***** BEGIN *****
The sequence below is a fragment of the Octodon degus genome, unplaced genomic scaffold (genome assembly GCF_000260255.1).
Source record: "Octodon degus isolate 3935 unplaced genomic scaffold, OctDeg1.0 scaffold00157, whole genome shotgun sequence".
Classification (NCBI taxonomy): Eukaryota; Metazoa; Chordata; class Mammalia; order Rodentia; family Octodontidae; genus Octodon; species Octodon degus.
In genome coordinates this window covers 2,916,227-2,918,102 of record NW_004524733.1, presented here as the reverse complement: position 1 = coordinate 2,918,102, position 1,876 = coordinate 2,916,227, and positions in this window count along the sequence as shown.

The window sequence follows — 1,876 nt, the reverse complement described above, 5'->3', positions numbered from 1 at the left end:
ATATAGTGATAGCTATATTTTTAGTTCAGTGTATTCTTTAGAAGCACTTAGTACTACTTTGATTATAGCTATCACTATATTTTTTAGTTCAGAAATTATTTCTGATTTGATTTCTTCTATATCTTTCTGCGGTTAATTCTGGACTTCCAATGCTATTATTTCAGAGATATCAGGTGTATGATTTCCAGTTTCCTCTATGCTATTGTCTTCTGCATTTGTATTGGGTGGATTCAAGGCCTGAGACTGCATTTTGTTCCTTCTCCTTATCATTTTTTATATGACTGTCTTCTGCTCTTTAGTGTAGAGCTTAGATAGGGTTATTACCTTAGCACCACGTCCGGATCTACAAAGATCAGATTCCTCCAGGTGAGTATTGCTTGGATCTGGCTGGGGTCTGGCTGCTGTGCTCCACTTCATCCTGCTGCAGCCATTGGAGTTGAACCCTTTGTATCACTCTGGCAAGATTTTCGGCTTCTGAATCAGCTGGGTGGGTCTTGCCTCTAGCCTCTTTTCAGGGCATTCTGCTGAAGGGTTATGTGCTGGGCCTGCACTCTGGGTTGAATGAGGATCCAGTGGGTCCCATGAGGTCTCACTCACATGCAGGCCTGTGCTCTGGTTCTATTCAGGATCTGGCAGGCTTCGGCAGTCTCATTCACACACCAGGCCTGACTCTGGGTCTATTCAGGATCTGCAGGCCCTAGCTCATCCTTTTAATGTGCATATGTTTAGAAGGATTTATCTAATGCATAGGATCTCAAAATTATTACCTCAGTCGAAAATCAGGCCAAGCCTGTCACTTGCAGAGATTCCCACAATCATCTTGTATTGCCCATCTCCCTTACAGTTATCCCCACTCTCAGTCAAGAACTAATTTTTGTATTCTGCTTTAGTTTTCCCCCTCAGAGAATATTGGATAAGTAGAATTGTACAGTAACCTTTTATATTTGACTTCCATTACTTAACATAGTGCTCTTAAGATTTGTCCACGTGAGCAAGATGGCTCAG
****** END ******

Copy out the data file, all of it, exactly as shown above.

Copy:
The sequence below is a fragment of the Octodon degus genome, unplaced genomic scaffold (genome assembly GCF_000260255.1).
Source record: "Octodon degus isolate 3935 unplaced genomic scaffold, OctDeg1.0 scaffold00157, whole genome shotgun sequence".
Classification (NCBI taxonomy): Eukaryota; Metazoa; Chordata; class Mammalia; order Rodentia; family Octodontidae; genus Octodon; species Octodon degus.
In genome coordinates this window covers 2,916,227-2,918,102 of record NW_004524733.1, presented here as the reverse complement: position 1 = coordinate 2,918,102, position 1,876 = coordinate 2,916,227, and positions in this window count along the sequence as shown.

The window sequence follows — 1,876 nt, the reverse complement described above, 5'->3', positions numbered from 1 at the left end:
ATATAGTGATAGCTATATTTTTAGTTCAGTGTATTCTTTAGAAGCACTTAGTACTACTTTGATTATAGCTATCACTATATTTTTTAGTTCAGAAATTATTTCTGATTTGATTTCTTCTATATCTTTCTGCGGTTAATTCTGGACTTCCAATGCTATTATTTCAGAGATATCAGGTGTATGATTTCCAGTTTCCTCTATGCTATTGTCTTCTGCATTTGTATTGGGTGGATTCAAGGCCTGAGACTGCATTTTGTTCCTTCTCCTTATCATTTTTTATATGACTGTCTTCTGCTCTTTAGTGTAGAGCTTAGATAGGGTTATTACCTTAGCACCACGTCCGGATCTACAAAGATCAGATTCCTCCAGGTGAGTATTGCTTGGATCTGGCTGGGGTCTGGCTGCTGTGCTCCACTTCATCCTGCTGCAGCCATTGGAGTTGAACCCTTTGTATCACTCTGGCAAGATTTTCGGCTTCTGAATCAGCTGGGTGGGTCTTGCCTCTAGCCTCTTTTCAGGGCATTCTGCTGAAGGGTTATGTGCTGGGCCTGCACTCTGGGTTGAATGAGGATCCAGTGGGTCCCATGAGGTCTCACTCACATGCAGGCCTGTGCTCTGGTTCTATTCAGGATCTGGCAGGCTTCGGCAGTCTCATTCACACACCAGGCCTGACTCTGGGTCTATTCAGGATCTGCAGGCCCTAGCTCATCCTTTTAATGTGCATATGTTTAGAAGGATTTATCTAATGCATAGGATCTCAAAATTATTACCTCAGTCGAAAATCAGGCCAAGCCTGTCACTTGCAGAGATTCCCACAATCATCTTGTATTGCCCATCTCCCTTACAGTTATCCCCACTCTCAGTCAAGAACTAATTTTTGTATTCTGCTTTAGTTTTCCCCCTCAGAGAATATTGGATAAGTAGAATTGTACAGTAACCTTTTATATTTGACTTCCATTACTTAACATAGTGCTCTTAAGATTTGTCCACGTGAGCAAGATGGCTCAG